I am subscribed to the State of Arizona's RTN network. I've inventoried the 55 mountpoints and found varying results. When the reception is good I get reliable information confirmed by existing record data. I've been told that it is not recommended for topo work, the vertical is subject to a shift or
phase which I am researching.

Could someone please explain this shift or share their experiences with RTNs?

Your help would be appreciated.

Thank You,


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Thanks for your input Bill...this discussion is gaining ground, I appreciate your input and will keep you posted to what I and others may contribute or find...Thanks Again...Paul

GPS/GLONASS (GNSS) satellites are rarely positioned directly overhead, but always on your horizon.  Your will get good horizontal readings because the geometry of the angles are far apart.  You will always get poor vertical readings because the satellites are not at a large angle of incidence to your location.

Taking a vertical reading with a GNSS is like trying to calculate a location 50 meters away by doing a distance-distance calculation from 2 points that are only 2 meters apart.  Your error ellipse is huge because the angles intersect only a few degrees apart and you have no redundancy.  It is a miracle that you can actually get something within a few centimeters period.

GNSS should never be used to get anything but a topographic elevation.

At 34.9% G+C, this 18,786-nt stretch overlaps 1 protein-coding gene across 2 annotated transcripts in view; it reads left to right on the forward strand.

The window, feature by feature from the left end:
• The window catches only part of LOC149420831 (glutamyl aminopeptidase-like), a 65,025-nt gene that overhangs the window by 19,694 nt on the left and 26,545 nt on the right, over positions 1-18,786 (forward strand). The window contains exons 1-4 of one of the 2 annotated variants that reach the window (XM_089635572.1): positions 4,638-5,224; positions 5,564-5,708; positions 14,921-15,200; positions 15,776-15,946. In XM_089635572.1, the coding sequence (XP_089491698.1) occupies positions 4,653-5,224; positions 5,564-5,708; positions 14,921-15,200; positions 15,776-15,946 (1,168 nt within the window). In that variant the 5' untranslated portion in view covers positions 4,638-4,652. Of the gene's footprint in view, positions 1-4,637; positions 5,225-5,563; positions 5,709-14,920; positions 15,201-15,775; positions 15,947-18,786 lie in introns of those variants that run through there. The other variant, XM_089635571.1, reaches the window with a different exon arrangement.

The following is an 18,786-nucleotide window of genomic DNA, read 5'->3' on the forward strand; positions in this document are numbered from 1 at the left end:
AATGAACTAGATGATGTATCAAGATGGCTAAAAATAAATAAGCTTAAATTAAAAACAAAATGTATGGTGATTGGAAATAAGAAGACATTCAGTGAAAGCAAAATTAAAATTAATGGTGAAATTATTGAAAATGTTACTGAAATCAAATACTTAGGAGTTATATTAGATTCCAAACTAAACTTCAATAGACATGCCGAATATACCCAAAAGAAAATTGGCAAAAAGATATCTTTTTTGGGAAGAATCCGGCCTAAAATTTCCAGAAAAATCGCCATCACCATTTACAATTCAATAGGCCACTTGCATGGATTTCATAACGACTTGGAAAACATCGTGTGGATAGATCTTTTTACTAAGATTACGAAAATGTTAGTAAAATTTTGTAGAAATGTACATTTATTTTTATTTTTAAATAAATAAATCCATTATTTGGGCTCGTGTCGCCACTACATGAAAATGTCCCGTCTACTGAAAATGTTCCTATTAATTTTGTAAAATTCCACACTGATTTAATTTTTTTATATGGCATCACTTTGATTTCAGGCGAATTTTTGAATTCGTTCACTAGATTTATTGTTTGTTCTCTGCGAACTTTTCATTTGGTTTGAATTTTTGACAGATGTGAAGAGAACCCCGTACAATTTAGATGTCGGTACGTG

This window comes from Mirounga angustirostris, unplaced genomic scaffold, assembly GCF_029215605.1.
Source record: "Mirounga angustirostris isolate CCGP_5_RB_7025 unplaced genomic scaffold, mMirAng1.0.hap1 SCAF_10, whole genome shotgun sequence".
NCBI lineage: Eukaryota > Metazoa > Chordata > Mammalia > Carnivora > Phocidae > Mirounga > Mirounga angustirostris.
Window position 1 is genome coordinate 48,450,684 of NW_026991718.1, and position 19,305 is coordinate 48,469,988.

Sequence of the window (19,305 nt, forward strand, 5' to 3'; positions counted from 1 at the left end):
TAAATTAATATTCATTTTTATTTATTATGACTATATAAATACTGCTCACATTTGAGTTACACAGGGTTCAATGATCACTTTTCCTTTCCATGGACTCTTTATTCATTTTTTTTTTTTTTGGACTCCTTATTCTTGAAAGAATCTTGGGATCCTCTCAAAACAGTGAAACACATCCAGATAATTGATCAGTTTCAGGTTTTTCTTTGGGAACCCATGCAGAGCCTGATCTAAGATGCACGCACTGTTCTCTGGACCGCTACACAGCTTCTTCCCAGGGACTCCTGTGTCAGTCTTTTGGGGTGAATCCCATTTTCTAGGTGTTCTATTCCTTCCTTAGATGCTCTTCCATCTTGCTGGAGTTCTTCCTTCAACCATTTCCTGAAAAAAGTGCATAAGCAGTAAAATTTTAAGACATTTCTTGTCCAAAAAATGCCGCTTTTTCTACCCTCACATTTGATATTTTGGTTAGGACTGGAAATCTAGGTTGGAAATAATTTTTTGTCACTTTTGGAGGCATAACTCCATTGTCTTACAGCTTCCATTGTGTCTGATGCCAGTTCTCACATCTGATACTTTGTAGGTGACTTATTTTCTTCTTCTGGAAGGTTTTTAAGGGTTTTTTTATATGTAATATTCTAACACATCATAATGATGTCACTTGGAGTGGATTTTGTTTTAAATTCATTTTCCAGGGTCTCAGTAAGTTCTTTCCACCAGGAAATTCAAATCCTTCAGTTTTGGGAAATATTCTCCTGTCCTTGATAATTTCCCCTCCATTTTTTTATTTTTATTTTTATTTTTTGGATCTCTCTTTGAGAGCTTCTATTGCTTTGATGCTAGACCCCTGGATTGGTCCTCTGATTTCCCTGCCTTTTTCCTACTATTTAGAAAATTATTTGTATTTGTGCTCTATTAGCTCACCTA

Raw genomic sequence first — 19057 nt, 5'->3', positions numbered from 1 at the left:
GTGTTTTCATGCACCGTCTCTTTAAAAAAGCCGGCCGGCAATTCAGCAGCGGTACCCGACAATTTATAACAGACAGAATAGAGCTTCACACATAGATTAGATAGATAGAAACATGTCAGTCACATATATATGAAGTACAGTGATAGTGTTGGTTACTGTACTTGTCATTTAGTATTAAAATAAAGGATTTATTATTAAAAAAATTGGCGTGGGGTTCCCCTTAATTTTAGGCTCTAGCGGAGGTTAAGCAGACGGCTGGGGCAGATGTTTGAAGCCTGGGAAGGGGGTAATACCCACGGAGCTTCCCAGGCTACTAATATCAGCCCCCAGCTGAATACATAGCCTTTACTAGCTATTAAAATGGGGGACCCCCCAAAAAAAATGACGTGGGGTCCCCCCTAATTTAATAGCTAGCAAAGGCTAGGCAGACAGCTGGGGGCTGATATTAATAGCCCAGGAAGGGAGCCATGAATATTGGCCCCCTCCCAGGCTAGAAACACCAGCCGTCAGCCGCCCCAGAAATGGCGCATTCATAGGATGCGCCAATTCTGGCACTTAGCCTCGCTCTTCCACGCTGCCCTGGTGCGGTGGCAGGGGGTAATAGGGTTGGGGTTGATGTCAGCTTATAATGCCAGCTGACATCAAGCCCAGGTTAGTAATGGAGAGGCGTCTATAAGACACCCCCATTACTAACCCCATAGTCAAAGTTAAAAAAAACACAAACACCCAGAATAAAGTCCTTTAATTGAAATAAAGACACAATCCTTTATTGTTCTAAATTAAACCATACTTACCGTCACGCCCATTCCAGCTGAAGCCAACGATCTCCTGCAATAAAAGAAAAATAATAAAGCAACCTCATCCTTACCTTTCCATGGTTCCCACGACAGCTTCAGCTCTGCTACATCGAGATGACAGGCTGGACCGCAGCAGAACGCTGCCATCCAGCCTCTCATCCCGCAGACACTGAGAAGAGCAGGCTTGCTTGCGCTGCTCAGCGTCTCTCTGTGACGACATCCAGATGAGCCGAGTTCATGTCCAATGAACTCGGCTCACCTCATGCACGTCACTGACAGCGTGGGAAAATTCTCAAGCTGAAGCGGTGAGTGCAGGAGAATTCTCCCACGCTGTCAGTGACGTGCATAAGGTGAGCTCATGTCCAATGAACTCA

Above 50 degrees of Latitude you probably encounter the situations you listed above.

Here in Texas I've taken Leica SmartNet measurements on points with at least 2 hours of Static occupation with results with in 0.10' (3 cm) x,y & z. Setting up on these GNSS static points and measuring between them with my Leica Robot normally yields +/-0.02' x & y and +/- 0.05 in z (elev). 

NGS has been using GNSS for the last decade for Height Modernization projects down here in the lower 48. 


Natural Resources Canada (NRCan) has released the Canadian Geodetic Vertical Datum of 2013 (CGVD2013), which is now the new reference standard for heights across Canada. This new height reference system is replacing the Canadian Geodetic Vertical Datum of 1928 (CGVD28), which was adopted officially by an Order in Council in 1935.


The 3cm you quote above is about what you can expect - not much better, which is what seems to be the issue in this discussion.

Thank you gentlemen for your input...and thank you to all who have contributed to this discussion. Through your efforts I've gained a better understanding which I can apply to my surveys...Thank You!



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